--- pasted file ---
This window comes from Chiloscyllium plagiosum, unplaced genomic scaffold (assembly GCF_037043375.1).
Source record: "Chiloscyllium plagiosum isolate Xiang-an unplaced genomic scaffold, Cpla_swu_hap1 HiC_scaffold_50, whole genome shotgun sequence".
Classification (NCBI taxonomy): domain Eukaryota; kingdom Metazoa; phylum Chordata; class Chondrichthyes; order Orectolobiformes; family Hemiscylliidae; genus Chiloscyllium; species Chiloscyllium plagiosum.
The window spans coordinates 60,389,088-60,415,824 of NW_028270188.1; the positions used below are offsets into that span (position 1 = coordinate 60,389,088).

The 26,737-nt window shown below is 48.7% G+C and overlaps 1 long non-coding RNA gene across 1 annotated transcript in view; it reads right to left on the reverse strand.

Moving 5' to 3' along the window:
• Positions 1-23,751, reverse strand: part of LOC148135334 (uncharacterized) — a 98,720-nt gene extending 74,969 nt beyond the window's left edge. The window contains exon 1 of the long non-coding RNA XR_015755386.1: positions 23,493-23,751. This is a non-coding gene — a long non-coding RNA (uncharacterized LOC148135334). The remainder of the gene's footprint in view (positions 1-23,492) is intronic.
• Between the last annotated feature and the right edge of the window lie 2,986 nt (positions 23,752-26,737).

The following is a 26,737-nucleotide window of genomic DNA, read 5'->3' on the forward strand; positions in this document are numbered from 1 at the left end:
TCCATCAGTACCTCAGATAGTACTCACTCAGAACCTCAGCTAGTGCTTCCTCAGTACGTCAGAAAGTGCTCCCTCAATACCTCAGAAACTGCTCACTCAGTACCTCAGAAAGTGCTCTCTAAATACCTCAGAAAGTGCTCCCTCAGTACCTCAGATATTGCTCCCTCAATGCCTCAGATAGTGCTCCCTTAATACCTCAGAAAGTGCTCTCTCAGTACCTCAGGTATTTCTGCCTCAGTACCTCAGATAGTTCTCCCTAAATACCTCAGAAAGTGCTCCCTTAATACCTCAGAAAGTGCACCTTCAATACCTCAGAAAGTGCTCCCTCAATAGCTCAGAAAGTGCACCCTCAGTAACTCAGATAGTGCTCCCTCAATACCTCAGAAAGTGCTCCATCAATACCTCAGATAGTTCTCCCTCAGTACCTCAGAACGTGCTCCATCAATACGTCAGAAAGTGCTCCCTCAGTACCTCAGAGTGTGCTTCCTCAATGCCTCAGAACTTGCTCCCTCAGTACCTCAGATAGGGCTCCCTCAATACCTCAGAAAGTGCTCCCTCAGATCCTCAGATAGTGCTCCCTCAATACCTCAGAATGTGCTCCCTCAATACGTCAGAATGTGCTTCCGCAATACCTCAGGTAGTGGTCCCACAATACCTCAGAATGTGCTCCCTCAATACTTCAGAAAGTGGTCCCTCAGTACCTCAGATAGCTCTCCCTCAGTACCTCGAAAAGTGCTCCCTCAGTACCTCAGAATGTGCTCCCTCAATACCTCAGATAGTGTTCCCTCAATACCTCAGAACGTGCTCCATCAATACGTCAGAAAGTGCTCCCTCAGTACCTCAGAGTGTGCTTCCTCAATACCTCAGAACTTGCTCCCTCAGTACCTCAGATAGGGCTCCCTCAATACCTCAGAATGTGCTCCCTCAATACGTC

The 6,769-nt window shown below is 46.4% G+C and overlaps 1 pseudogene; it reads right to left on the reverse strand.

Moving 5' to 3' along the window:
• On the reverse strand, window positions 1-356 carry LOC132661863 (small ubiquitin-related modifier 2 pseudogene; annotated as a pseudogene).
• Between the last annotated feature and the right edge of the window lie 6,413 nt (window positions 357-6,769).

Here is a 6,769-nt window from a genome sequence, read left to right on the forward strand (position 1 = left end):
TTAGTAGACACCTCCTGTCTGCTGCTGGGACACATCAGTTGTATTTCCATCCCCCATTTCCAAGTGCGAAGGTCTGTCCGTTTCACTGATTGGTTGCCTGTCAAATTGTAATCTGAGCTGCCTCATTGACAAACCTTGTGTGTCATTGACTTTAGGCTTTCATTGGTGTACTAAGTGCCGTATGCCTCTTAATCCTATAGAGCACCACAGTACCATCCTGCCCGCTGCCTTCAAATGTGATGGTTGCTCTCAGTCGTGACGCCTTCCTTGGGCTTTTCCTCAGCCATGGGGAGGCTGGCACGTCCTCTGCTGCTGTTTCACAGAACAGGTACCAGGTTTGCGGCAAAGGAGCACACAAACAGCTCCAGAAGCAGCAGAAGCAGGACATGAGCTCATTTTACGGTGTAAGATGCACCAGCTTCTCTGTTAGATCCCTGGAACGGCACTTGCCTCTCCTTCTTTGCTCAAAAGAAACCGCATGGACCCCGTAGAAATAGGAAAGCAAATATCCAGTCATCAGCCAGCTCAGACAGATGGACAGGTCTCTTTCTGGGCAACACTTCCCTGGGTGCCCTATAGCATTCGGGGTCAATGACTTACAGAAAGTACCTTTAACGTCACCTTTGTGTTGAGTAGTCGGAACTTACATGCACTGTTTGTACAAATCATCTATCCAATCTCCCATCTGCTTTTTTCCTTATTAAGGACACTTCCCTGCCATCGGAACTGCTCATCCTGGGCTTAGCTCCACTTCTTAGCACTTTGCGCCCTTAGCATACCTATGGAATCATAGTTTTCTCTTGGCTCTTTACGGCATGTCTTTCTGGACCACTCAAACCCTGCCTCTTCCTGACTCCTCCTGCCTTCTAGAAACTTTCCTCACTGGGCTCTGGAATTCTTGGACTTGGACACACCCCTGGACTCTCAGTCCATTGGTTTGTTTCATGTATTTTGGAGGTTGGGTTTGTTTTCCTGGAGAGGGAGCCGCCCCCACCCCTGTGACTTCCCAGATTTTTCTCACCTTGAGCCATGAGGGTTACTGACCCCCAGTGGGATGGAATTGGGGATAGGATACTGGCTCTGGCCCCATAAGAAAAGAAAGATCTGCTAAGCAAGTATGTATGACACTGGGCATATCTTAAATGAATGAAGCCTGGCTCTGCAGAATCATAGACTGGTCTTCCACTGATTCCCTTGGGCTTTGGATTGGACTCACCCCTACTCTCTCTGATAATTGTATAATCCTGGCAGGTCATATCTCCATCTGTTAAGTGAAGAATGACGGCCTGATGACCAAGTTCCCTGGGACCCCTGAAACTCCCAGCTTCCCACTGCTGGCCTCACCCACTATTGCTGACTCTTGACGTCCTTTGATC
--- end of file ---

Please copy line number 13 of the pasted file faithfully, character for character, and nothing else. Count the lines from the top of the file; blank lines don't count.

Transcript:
• On the reverse strand, window positions 1-356 carry LOC132661863 (small ubiquitin-related modifier 2 pseudogene; annotated as a pseudogene).